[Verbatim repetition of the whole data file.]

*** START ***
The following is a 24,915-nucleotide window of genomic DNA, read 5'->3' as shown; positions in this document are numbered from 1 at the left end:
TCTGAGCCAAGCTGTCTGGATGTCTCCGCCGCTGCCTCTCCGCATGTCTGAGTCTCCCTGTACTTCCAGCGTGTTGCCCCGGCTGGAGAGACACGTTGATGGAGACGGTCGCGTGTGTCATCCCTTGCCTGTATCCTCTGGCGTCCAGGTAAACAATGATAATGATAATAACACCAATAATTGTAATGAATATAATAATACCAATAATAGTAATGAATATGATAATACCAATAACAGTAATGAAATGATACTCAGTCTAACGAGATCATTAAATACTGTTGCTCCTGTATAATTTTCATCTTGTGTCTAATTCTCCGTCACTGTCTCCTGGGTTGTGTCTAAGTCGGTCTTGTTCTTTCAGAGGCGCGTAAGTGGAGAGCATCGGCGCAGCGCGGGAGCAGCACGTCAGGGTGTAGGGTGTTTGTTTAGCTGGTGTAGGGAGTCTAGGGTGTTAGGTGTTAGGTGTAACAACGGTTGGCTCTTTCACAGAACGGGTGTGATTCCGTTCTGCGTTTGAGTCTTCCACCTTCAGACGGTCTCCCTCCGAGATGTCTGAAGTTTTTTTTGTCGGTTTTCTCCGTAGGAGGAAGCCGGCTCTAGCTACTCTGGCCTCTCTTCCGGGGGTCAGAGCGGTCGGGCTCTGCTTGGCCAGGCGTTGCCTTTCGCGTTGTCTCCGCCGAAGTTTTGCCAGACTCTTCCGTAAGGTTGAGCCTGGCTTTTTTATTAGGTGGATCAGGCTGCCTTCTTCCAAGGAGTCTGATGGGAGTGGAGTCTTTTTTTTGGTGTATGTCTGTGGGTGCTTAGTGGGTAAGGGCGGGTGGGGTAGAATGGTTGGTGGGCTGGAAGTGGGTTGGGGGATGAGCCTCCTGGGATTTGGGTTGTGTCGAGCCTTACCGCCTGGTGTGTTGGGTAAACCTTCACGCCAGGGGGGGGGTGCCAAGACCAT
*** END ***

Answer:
The following is a 24,915-nucleotide window of genomic DNA, read 5'->3' as shown; positions in this document are numbered from 1 at the left end:
TCTGAGCCAAGCTGTCTGGATGTCTCCGCCGCTGCCTCTCCGCATGTCTGAGTCTCCCTGTACTTCCAGCGTGTTGCCCCGGCTGGAGAGACACGTTGATGGAGACGGTCGCGTGTGTCATCCCTTGCCTGTATCCTCTGGCGTCCAGGTAAACAATGATAATGATAATAACACCAATAATTGTAATGAATATAATAATACCAATAATAGTAATGAATATGATAATACCAATAACAGTAATGAAATGATACTCAGTCTAACGAGATCATTAAATACTGTTGCTCCTGTATAATTTTCATCTTGTGTCTAATTCTCCGTCACTGTCTCCTGGGTTGTGTCTAAGTCGGTCTTGTTCTTTCAGAGGCGCGTAAGTGGAGAGCATCGGCGCAGCGCGGGAGCAGCACGTCAGGGTGTAGGGTGTTTGTTTAGCTGGTGTAGGGAGTCTAGGGTGTTAGGTGTTAGGTGTAACAACGGTTGGCTCTTTCACAGAACGGGTGTGATTCCGTTCTGCGTTTGAGTCTTCCACCTTCAGACGGTCTCCCTCCGAGATGTCTGAAGTTTTTTTTGTCGGTTTTCTCCGTAGGAGGAAGCCGGCTCTAGCTACTCTGGCCTCTCTTCCGGGGGTCAGAGCGGTCGGGCTCTGCTTGGCCAGGCGTTGCCTTTCGCGTTGTCTCCGCCGAAGTTTTGCCAGACTCTTCCGTAAGGTTGAGCCTGGCTTTTTTATTAGGTGGATCAGGCTGCCTTCTTCCAAGGAGTCTGATGGGAGTGGAGTCTTTTTTTTGGTGTATGTCTGTGGGTGCTTAGTGGGTAAGGGCGGGTGGGGTAGAATGGTTGGTGGGCTGGAAGTGGGTTGGGGGATGAGCCTCCTGGGATTTGGGTTGTGTCGAGCCTTACCGCCTGGTGTGTTGGGTAAACCTTCACGCCAGGGGGGGGGTGCCAAGACCAT